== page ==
Climate change is among the most profound challenges of all time, confronting individuals, businesses, and governments across the globe. Meeting this challenge requires a sweeping, sustained effort over the coming decades. To successfully orient the global economy toward the goal of climate protection will require strong leadership from two indispensable forces: the United States, the world’s leading economy, and the private sector—foremost for its power to innovate.
The Center for Climate and Energy Solutions (C2ES) is working to help illuminate and confront this looming long-term challenge through Climate Innovation 2050. This multi-year initiative brings together leading companies across key sectors to develop viable pathways for decarbonizing the U.S. economy. As an initial step, C2ES led a group of companies in a collaborative exercise examining potential scenarios for achieving mid-century decarbonization goals. This scenario exercise aimed to build a common understanding—benefitting both these firms and broader societal efforts—of the potential for alternative pathways to deep decarbonization in the United States and to highlight important commonalities and differences among such paths. This report presents the resulting scenarios and the insights drawn from them.
The scale and the broad contours of the decarbonization challenge are addressed at the global level by the long-term goals of the Paris Agreement, which include achieving global greenhouse gas neutrality in the second half of the 21st century. For the purposes of the scenario development undertaken here, we chose a corresponding benchmark for the United States: an 80 percent reduction from 2005 levels in economy-wide emissions by 2050.
Achieving climate neutrality requires a broad array of social, economic, and technological transformations—in essence, reinventing the ways we power our homes and economies, move people and goods from place to place, and manage our lands. Previous analyses point to five core imperatives: decarbonizing the world’s power supply; switching to electricity and other low-carbon fuels in the transportation, industry, and buildings sectors; increasing energy efficiency in each of those sectors; increasing carbon sequestration; and reducing emissions of non-carbon climate pollutants.
Many decarbonization scenarios to date have focused primarily on the technological dimensions of these challenges. This collaborative scenario exercise closely examined social and policy dimensions as key drivers of change as well, including the roles played by policy-makers, businesses, and consumers.
This current scenario exercise—undertaken in partnership with the RAND Corporation and the Joint Global Change Research Institute, a partnership between the Pacific Northwest National Laboratory and the University of Maryland—can help advance collective understanding in a number of ways. Unlike most previous scenario exercises, it is directly informed by the insights and perspectives of more than 20 leading companies in sectors critical to decarbonizing the U.S. economy, including electric power, transportation, oil and gas, manufacturing, and high-tech. By deepening understanding of the relevant challenges and opportunities, this exercise helps to inform the long-term decision-making of participating companies and, hopefully, the business community at large.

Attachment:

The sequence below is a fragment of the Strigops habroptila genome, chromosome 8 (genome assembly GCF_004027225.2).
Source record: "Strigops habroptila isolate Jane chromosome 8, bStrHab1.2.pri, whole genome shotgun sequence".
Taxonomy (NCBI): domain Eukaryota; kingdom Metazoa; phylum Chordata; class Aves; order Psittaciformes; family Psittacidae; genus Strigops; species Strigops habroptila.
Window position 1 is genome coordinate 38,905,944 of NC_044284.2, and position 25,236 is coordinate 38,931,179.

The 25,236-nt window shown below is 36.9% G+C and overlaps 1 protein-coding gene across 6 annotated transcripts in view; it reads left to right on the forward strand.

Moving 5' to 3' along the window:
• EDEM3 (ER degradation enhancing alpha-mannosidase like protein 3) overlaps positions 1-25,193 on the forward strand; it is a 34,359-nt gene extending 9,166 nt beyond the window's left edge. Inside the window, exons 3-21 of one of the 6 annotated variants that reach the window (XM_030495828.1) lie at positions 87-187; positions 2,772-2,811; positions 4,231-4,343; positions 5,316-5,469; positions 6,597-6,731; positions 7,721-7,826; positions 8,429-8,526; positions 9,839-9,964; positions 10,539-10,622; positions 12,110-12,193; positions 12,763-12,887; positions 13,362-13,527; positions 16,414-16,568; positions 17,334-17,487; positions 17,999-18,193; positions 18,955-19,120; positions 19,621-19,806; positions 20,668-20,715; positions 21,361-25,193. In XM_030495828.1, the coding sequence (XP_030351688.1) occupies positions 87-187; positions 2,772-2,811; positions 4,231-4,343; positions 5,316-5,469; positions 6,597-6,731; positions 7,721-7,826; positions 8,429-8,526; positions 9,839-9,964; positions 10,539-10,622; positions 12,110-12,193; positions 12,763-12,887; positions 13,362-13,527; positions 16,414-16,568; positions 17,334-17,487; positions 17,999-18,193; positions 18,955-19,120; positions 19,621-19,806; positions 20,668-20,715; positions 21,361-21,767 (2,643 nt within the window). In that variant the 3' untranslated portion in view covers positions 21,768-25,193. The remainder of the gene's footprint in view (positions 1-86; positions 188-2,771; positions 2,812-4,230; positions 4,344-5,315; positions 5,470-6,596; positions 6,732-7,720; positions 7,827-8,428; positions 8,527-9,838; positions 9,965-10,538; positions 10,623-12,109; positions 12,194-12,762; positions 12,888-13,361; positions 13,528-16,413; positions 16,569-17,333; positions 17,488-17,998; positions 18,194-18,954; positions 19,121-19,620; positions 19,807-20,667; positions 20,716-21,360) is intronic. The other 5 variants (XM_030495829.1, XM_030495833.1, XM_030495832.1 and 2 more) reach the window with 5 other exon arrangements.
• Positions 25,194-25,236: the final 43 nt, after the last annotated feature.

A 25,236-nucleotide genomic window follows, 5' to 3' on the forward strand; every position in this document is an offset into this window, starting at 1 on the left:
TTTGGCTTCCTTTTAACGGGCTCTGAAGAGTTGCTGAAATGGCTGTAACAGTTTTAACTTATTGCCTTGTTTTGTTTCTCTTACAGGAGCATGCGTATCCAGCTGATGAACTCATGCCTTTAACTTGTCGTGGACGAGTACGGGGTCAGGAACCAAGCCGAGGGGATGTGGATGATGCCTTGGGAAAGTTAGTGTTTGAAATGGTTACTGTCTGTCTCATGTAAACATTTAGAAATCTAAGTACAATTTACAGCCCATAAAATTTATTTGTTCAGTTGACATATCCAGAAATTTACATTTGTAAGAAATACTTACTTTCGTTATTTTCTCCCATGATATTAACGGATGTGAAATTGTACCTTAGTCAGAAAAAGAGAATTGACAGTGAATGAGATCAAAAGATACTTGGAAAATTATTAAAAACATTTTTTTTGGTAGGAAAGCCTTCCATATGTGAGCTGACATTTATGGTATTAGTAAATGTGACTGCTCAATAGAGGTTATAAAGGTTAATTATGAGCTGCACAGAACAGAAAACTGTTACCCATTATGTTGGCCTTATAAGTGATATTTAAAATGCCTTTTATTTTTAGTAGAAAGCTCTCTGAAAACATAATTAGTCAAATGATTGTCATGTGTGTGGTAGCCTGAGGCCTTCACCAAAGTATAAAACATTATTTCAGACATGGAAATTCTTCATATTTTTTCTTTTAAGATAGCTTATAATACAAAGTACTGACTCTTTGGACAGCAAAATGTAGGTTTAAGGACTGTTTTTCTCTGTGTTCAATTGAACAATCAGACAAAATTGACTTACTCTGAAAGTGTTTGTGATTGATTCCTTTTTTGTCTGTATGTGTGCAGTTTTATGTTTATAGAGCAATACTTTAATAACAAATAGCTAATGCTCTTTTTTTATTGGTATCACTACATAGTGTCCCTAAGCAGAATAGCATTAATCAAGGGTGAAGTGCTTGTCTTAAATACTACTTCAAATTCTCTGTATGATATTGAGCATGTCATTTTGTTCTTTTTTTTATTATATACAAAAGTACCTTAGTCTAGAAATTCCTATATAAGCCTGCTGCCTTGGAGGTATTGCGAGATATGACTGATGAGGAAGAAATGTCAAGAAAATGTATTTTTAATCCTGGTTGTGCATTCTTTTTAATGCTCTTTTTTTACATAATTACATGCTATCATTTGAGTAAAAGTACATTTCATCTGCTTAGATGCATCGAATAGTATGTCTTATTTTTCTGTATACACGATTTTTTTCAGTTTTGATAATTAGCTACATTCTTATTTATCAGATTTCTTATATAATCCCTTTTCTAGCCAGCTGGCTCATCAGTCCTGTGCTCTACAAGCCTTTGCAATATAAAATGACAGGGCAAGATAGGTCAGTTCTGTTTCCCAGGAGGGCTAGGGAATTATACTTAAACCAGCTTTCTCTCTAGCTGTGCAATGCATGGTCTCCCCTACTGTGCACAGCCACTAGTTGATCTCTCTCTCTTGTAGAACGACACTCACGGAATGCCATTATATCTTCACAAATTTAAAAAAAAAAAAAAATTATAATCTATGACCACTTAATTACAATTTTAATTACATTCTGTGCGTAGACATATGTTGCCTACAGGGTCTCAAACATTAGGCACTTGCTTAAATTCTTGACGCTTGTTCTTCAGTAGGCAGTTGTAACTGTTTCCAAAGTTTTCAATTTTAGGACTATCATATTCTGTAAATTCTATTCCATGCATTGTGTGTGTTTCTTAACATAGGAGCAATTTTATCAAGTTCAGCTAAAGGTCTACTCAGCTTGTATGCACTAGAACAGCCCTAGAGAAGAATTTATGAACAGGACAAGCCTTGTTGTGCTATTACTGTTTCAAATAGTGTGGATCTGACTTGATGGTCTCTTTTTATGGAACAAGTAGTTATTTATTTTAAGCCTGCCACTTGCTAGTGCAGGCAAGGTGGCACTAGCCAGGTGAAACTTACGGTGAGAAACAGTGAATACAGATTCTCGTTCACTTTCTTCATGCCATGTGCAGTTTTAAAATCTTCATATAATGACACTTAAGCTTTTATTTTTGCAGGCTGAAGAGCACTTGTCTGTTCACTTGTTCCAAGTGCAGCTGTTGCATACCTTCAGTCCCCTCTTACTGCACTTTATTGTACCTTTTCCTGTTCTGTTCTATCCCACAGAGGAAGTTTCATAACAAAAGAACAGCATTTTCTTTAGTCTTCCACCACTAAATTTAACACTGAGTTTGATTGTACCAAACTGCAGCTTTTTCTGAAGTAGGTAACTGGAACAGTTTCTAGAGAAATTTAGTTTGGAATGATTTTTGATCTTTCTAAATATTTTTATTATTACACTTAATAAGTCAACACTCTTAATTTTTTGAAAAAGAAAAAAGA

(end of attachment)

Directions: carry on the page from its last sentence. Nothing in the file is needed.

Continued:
For Climate Innovation 2050, the insights drawn from this exercise provide a critical foundation for the next stage of the initiative—working with companies to outline a comprehensive strategy for putting the United States on the path to climate neutrality.
The report describes the scenario development process, present the three final scenarios and accompanying modeling results, outline broad and sector-by-sector takeaways, and offer brief conclusions. Appendices provide further detail on the scenario development process, the quantitative modeling assumptions and results, the baseline scenario, and the model employed.
- Decarbonizing the U.S. economy requires fundamental shifts in the ways we generate energy, produce goods, deliver services, and manage lands.
- These fundamental shifts can be achieved through a host of alternative pathways reflecting different drivers, different contingencies, and different societal choices.
- Decarbonization requires that action accelerates quickly and that everyone plays their part—policy-makers at all levels, investors, entrepreneurs, consumers, voters, and companies across key sectors of the economy.
- The success of any pathway hinges on high levels of public support, expressed through stronger demand for effective policies and/or low-carbon goods and services.
- Decarbonization requires a broad suite of policies that drive investment and action by setting goals, targeting resources, providing incentives, and ensuring a level playing field.
- Technological innovation can greatly facilitate decarbonization but, without adequate policy drivers, is not sufficient to achieve it.
- The private sector is an essential partner in any decarbonization pathway, and timely business leadership can help ensure choices that are beneficial for both companies and society as a whole.
- Sectoral responses are highly interdependent—the pathway chosen by one sector may enhance or constrain the decarbonization options of others.